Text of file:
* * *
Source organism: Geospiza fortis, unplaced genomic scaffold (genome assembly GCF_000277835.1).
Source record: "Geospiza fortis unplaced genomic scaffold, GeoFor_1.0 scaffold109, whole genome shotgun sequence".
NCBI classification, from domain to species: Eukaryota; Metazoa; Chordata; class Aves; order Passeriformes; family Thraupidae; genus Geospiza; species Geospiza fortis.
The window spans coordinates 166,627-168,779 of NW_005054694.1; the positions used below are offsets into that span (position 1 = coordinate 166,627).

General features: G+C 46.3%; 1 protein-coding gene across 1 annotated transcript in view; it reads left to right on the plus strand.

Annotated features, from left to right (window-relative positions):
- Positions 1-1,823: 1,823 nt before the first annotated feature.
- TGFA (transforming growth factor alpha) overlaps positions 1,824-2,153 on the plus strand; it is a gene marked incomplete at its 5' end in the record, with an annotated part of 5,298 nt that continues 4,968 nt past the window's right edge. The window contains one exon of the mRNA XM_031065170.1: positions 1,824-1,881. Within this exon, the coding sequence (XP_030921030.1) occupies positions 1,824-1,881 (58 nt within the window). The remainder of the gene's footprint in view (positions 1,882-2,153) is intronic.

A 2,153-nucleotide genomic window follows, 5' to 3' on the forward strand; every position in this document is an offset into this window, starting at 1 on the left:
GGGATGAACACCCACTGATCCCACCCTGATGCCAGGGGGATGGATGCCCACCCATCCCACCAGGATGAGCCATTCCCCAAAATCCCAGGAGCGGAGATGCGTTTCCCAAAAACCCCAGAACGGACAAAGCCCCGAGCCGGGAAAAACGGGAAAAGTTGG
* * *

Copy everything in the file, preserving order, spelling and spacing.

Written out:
Source organism: Geospiza fortis, unplaced genomic scaffold (genome assembly GCF_000277835.1).
Source record: "Geospiza fortis unplaced genomic scaffold, GeoFor_1.0 scaffold109, whole genome shotgun sequence".
NCBI classification, from domain to species: Eukaryota; Metazoa; Chordata; class Aves; order Passeriformes; family Thraupidae; genus Geospiza; species Geospiza fortis.
The window spans coordinates 166,627-168,779 of NW_005054694.1; the positions used below are offsets into that span (position 1 = coordinate 166,627).

General features: G+C 46.3%; 1 protein-coding gene across 1 annotated transcript in view; it reads left to right on the plus strand.

Annotated features, from left to right (window-relative positions):
- Positions 1-1,823: 1,823 nt before the first annotated feature.
- TGFA (transforming growth factor alpha) overlaps positions 1,824-2,153 on the plus strand; it is a gene marked incomplete at its 5' end in the record, with an annotated part of 5,298 nt that continues 4,968 nt past the window's right edge. The window contains one exon of the mRNA XM_031065170.1: positions 1,824-1,881. Within this exon, the coding sequence (XP_030921030.1) occupies positions 1,824-1,881 (58 nt within the window). The remainder of the gene's footprint in view (positions 1,882-2,153) is intronic.

A 2,153-nucleotide genomic window follows, 5' to 3' on the forward strand; every position in this document is an offset into this window, starting at 1 on the left:
GGGATGAACACCCACTGATCCCACCCTGATGCCAGGGGGATGGATGCCCACCCATCCCACCAGGATGAGCCATTCCCCAAAATCCCAGGAGCGGAGATGCGTTTCCCAAAAACCCCAGAACGGACAAAGCCCCGAGCCGGGAAAAACGGGAAAAGTTGG